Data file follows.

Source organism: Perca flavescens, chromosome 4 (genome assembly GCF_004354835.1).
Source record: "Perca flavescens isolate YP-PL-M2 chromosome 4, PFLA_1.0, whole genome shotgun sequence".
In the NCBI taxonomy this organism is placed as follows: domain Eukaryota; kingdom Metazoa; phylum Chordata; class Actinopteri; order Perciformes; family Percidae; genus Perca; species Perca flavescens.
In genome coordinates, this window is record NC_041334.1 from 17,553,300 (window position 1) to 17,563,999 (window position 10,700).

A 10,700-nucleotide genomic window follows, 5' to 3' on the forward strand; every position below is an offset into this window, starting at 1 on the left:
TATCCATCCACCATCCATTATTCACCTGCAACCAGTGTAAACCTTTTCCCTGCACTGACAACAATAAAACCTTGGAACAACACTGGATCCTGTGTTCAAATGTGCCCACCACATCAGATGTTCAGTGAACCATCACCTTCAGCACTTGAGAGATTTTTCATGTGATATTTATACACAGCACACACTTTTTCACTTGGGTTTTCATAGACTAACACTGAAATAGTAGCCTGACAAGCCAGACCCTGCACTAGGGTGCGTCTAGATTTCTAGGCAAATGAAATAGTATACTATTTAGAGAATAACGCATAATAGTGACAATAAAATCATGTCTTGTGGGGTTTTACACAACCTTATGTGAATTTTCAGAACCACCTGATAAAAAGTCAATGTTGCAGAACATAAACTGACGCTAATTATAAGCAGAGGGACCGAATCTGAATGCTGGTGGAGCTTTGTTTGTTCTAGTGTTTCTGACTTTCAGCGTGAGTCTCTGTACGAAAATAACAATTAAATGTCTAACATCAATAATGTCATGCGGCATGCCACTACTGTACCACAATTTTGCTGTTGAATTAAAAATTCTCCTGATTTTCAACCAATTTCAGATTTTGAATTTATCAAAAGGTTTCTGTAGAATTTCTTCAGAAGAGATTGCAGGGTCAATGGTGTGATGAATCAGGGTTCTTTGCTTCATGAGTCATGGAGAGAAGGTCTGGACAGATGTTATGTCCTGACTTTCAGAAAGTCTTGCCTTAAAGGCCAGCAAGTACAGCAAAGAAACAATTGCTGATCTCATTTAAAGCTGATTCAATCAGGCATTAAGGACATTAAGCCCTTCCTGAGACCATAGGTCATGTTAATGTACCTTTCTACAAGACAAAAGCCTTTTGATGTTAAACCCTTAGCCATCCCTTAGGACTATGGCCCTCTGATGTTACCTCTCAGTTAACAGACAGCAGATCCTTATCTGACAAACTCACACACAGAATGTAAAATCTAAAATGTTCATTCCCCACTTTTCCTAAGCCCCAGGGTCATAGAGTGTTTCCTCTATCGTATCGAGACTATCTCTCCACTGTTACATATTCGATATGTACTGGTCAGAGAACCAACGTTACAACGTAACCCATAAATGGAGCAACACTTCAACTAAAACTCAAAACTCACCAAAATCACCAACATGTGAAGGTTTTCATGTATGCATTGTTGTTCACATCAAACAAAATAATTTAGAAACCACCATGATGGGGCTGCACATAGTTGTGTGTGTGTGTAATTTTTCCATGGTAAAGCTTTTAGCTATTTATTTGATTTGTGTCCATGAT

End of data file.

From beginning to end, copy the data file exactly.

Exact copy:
Source organism: Perca flavescens, chromosome 4 (genome assembly GCF_004354835.1).
Source record: "Perca flavescens isolate YP-PL-M2 chromosome 4, PFLA_1.0, whole genome shotgun sequence".
In the NCBI taxonomy this organism is placed as follows: domain Eukaryota; kingdom Metazoa; phylum Chordata; class Actinopteri; order Perciformes; family Percidae; genus Perca; species Perca flavescens.
In genome coordinates, this window is record NC_041334.1 from 17,553,300 (window position 1) to 17,563,999 (window position 10,700).

A 10,700-nucleotide genomic window follows, 5' to 3' on the forward strand; every position below is an offset into this window, starting at 1 on the left:
TATCCATCCACCATCCATTATTCACCTGCAACCAGTGTAAACCTTTTCCCTGCACTGACAACAATAAAACCTTGGAACAACACTGGATCCTGTGTTCAAATGTGCCCACCACATCAGATGTTCAGTGAACCATCACCTTCAGCACTTGAGAGATTTTTCATGTGATATTTATACACAGCACACACTTTTTCACTTGGGTTTTCATAGACTAACACTGAAATAGTAGCCTGACAAGCCAGACCCTGCACTAGGGTGCGTCTAGATTTCTAGGCAAATGAAATAGTATACTATTTAGAGAATAACGCATAATAGTGACAATAAAATCATGTCTTGTGGGGTTTTACACAACCTTATGTGAATTTTCAGAACCACCTGATAAAAAGTCAATGTTGCAGAACATAAACTGACGCTAATTATAAGCAGAGGGACCGAATCTGAATGCTGGTGGAGCTTTGTTTGTTCTAGTGTTTCTGACTTTCAGCGTGAGTCTCTGTACGAAAATAACAATTAAATGTCTAACATCAATAATGTCATGCGGCATGCCACTACTGTACCACAATTTTGCTGTTGAATTAAAAATTCTCCTGATTTTCAACCAATTTCAGATTTTGAATTTATCAAAAGGTTTCTGTAGAATTTCTTCAGAAGAGATTGCAGGGTCAATGGTGTGATGAATCAGGGTTCTTTGCTTCATGAGTCATGGAGAGAAGGTCTGGACAGATGTTATGTCCTGACTTTCAGAAAGTCTTGCCTTAAAGGCCAGCAAGTACAGCAAAGAAACAATTGCTGATCTCATTTAAAGCTGATTCAATCAGGCATTAAGGACATTAAGCCCTTCCTGAGACCATAGGTCATGTTAATGTACCTTTCTACAAGACAAAAGCCTTTTGATGTTAAACCCTTAGCCATCCCTTAGGACTATGGCCCTCTGATGTTACCTCTCAGTTAACAGACAGCAGATCCTTATCTGACAAACTCACACACAGAATGTAAAATCTAAAATGTTCATTCCCCACTTTTCCTAAGCCCCAGGGTCATAGAGTGTTTCCTCTATCGTATCGAGACTATCTCTCCACTGTTACATATTCGATATGTACTGGTCAGAGAACCAACGTTACAACGTAACCCATAAATGGAGCAACACTTCAACTAAAACTCAAAACTCACCAAAATCACCAACATGTGAAGGTTTTCATGTATGCATTGTTGTTCACATCAAACAAAATAATTTAGAAACCACCATGATGGGGCTGCACATAGTTGTGTGTGTGTGTAATTTTTCCATGGTAAAGCTTTTAGCTATTTATTTGATTTGTGTCCATGAT